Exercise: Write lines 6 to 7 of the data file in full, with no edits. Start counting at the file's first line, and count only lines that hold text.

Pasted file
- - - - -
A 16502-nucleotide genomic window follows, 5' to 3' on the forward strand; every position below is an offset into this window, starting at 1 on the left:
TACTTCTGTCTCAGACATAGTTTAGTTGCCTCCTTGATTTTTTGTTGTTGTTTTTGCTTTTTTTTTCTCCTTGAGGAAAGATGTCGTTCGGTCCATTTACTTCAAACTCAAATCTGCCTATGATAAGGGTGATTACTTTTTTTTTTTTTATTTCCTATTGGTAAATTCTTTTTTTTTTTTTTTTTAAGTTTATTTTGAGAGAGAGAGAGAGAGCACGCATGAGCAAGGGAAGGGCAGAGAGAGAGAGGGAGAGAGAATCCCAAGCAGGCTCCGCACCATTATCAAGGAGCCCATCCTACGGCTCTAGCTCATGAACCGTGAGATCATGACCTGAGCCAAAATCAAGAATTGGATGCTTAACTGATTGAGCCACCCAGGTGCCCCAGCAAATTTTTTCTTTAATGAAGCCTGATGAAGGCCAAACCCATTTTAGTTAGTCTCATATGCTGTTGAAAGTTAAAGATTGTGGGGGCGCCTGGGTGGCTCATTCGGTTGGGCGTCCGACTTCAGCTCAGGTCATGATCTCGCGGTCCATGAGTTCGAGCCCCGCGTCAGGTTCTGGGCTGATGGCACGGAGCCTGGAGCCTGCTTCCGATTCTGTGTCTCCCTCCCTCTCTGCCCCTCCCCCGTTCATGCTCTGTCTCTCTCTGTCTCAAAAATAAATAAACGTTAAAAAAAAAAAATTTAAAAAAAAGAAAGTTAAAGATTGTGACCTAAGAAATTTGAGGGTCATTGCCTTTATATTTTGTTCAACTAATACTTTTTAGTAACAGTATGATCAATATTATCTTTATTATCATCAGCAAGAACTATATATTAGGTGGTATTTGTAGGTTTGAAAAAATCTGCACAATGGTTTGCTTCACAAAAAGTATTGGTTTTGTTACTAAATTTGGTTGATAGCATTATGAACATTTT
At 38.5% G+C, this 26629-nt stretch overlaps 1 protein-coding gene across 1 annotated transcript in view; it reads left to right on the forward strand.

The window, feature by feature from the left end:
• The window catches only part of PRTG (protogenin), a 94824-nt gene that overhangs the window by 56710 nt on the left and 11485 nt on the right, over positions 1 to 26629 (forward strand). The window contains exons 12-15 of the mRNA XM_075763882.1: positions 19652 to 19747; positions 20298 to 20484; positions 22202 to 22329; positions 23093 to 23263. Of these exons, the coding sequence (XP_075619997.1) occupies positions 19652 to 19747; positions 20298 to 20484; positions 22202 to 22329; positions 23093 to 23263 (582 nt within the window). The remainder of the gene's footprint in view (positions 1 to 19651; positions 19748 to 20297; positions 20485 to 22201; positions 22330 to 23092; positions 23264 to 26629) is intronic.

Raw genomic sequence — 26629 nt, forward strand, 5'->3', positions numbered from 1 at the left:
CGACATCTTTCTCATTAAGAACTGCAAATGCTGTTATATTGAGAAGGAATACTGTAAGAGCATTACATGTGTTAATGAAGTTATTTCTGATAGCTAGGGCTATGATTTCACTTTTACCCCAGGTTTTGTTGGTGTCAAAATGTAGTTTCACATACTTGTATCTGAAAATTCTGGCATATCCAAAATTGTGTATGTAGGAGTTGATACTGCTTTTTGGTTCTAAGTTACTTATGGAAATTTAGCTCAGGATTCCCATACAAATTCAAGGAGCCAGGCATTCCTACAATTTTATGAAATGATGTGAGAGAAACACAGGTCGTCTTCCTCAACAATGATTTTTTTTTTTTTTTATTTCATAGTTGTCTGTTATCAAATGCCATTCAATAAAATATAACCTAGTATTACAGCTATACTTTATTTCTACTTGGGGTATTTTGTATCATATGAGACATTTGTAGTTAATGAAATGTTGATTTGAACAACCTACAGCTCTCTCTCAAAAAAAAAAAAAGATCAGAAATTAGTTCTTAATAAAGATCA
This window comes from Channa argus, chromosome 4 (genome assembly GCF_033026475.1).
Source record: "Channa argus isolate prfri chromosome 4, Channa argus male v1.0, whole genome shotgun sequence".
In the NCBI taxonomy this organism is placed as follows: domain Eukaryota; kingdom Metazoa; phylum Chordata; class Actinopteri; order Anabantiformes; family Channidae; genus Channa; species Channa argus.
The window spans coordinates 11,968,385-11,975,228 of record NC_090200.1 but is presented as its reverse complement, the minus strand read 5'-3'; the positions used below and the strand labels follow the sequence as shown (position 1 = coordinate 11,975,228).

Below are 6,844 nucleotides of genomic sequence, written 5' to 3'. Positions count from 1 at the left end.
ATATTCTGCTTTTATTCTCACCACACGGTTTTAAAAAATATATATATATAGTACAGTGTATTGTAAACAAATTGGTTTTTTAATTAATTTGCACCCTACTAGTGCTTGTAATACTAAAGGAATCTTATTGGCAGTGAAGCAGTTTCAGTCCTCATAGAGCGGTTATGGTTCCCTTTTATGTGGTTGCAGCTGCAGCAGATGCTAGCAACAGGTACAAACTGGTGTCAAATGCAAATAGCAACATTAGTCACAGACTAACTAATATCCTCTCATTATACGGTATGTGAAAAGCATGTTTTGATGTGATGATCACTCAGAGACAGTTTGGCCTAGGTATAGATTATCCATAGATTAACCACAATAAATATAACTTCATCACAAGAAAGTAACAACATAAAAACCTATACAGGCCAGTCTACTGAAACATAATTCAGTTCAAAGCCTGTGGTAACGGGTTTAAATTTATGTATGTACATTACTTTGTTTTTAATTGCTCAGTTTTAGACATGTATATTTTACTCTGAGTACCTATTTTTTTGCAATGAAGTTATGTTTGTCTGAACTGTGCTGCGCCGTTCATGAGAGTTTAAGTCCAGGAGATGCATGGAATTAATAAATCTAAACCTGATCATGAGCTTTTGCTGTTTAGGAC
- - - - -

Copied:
Raw genomic sequence — 26629 nt, forward strand, 5'->3', positions numbered from 1 at the left:
CGACATCTTTCTCATTAAGAACTGCAAATGCTGTTATATTGAGAAGGAATACTGTAAGAGCATTACATGTGTTAATGAAGTTATTTCTGATAGCTAGGGCTATGATTTCACTTTTACCCCAGGTTTTGTTGGTGTCAAAATGTAGTTTCACATACTTGTATCTGAAAATTCTGGCATATCCAAAATTGTGTATGTAGGAGTTGATACTGCTTTTTGGTTCTAAGTTACTTATGGAAATTTAGCTCAGGATTCCCATACAAATTCAAGGAGCCAGGCATTCCTACAATTTTATGAAATGATGTGAGAGAAACACAGGTCGTCTTCCTCAACAATGATTTTTTTTTTTTTTTATTTCATAGTTGTCTGTTATCAAATGCCATTCAATAAAATATAACCTAGTATTACAGCTATACTTTATTTCTACTTGGGGTATTTTGTATCATATGAGACATTTGTAGTTAATGAAATGTTGATTTGAACAACCTACAGCTCTCTCTCAAAAAAAAAAAAAGATCAGAAATTAGTTCTTAATAAAGATCA